Government investment in private hospitals not helping poor

Sunday May 19 2019

The artistic impression of the International

The artistic impression of the International Specialised Hospital (ISHU) in Lubowa, Entebbe Road. COURTESY PHOTO  


Whereas the government has set out to use public-private partnerships (PPPs) to ensure universal health coverage, research has revealed that the deal never translated into increased access or equitable treatment for the poor.
This is one of the findings of a research that was carried out by Initiative for Social and Economic Rights (ISER), an NGO, to establish whether health, finance and development policies are translating into the provision of services that guarantee the rights of Uganda’s vulnerable populations.

The report titled, “Achieving Equity in Health: Are Public-Private Partnerships the Solution?”, concludes that investing in public healthcare where most of the poor go for treatment would make more sense than investing in an arguably risky private project.
The report was released a month after Parliament approved a proposal to issue promissory notes to the tune of Shs1.3 trillion to Finasi/Roko Construction Special Purpose Vehicle (SPV) Ltd to finance the construction of the proposed International Specialised Hospital of Uganda at Lubowa, in Wakiso District.

“There is no evidence that strengthening the private sector results in better health outcomes for the poor and rural communities. If anything, evidence has shown that private for profit is unlikely to deliver better health outcomes for the poor people and exacerbates inequalities, resulting in the rich being able to access better healthcare and the poor excluded,” the report reads in part.
The report also pokes holes in the arguments that private sector-led health facilities are more efficient than public health facilities. The research also indicts the regulatory framework for PPPs, describing them as “weak and piecemeal”.

Laws such as the PPP Act, 2015, PPP Policy Framework 2010 and the National Public Private Partnership in Health Policy 2012, the document says, create overlapping and contradictory obligations.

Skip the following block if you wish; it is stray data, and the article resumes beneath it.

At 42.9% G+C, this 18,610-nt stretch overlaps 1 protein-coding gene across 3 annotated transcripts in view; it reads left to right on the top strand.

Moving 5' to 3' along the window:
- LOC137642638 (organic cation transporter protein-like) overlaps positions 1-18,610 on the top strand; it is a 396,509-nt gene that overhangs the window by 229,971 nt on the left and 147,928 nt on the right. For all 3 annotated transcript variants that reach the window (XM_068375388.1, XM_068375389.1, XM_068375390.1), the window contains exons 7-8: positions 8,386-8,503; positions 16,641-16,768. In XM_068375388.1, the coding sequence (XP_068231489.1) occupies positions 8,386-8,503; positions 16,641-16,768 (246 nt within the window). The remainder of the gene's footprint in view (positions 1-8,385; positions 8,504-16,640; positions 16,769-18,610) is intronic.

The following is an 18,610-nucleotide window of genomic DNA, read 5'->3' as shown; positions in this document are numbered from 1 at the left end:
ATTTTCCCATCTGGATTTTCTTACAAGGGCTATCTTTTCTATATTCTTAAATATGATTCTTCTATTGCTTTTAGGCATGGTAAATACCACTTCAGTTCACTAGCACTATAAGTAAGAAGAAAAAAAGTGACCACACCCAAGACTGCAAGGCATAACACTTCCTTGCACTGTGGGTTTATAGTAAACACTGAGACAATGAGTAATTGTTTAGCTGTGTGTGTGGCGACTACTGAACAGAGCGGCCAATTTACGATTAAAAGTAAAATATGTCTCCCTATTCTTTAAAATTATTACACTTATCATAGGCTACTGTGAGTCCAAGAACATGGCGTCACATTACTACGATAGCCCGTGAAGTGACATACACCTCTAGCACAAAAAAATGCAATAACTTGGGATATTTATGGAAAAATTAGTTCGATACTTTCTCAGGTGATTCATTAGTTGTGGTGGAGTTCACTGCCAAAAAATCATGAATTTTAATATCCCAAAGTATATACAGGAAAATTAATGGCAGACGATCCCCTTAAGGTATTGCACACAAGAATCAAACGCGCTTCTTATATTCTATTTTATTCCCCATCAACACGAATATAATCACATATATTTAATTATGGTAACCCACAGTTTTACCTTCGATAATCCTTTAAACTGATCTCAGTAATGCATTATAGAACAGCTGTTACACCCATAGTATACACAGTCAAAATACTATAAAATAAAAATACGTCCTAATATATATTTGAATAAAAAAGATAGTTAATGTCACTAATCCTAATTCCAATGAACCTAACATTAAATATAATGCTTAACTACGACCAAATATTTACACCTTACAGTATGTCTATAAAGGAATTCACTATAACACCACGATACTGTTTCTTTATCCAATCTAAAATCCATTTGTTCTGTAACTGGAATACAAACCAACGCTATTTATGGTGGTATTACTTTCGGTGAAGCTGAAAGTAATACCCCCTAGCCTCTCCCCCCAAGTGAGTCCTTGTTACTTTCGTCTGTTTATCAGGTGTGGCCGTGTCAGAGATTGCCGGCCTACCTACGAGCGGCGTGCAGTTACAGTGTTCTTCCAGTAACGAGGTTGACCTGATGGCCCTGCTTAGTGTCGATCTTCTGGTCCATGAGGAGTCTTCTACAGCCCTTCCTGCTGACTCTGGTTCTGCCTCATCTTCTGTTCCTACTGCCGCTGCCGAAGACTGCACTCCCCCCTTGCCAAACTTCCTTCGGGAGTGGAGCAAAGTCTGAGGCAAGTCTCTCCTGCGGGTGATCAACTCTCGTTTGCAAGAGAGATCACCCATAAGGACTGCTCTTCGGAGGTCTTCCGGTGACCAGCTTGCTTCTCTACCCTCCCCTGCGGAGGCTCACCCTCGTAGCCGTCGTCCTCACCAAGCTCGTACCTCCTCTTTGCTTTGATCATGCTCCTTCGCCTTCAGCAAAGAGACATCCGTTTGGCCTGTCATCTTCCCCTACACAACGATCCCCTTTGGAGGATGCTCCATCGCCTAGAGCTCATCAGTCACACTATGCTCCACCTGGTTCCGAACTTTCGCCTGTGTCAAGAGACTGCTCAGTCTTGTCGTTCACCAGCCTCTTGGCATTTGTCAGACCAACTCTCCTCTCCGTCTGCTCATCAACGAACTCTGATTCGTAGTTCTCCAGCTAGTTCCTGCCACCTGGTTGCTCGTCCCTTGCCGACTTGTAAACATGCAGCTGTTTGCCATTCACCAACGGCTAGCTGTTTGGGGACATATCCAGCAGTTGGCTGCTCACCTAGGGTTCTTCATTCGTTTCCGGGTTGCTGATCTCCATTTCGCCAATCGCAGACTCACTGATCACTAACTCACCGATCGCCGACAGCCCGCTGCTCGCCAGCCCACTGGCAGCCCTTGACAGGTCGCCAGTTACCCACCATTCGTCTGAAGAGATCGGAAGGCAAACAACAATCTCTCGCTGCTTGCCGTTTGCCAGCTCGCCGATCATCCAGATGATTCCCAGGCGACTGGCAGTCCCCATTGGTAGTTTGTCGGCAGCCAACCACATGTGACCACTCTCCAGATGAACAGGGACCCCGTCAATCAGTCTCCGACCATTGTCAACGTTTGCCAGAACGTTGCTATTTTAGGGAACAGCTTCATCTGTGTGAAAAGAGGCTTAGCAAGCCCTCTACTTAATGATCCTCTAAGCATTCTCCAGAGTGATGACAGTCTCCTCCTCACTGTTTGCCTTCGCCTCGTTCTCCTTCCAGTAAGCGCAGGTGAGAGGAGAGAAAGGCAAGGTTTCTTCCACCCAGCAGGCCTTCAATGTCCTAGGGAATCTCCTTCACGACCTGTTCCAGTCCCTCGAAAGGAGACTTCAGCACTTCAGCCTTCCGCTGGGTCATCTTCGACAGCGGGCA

According to the report, no specific methodology that would ensure economic analysis, fiscal affordability, risk identification and transfer, value for money, assessment for human rights compliance were followed during the formulation of the laws.

Government’s funding to the health sector over the last several years, the report says, has oscillated between 7 and 9 per cent of the National Budget, standing at 7.4 per cent this financial year and 6.4 per cent the previous year, all of which is way below the 15 per cent that African Union countries committed to in the Abuja Declaration.
The report indicts government for failure to fulfill its promise to improve healthcare for the poor and geographically isolated.

“Instead, it relies on mostly foreign donor and religious PNFPs [Private Not For Profit organisations] to provide essential services. Sometimes, the government provides significant funding to PNFPs to service an area in lieu of establishing public facilities,” it says.


ISER calls on government to increase the budgetary allocation to the health sector and work with Parliament to improve the PPP laws. Government, the reports says, should cease looking at the private sector as its substitute.
“Public private partnerships cannot compensate for a weak State and require the State to maintain a strong and consistent stewardship role,” it says.
The document also called on MPs to refrain from approving PPPs without following legally defined procedure, allocate more funds to the health sector and pass a national insurance scheme to allow for equitable access to health care. ISER also called on donors to invest in the public health sector.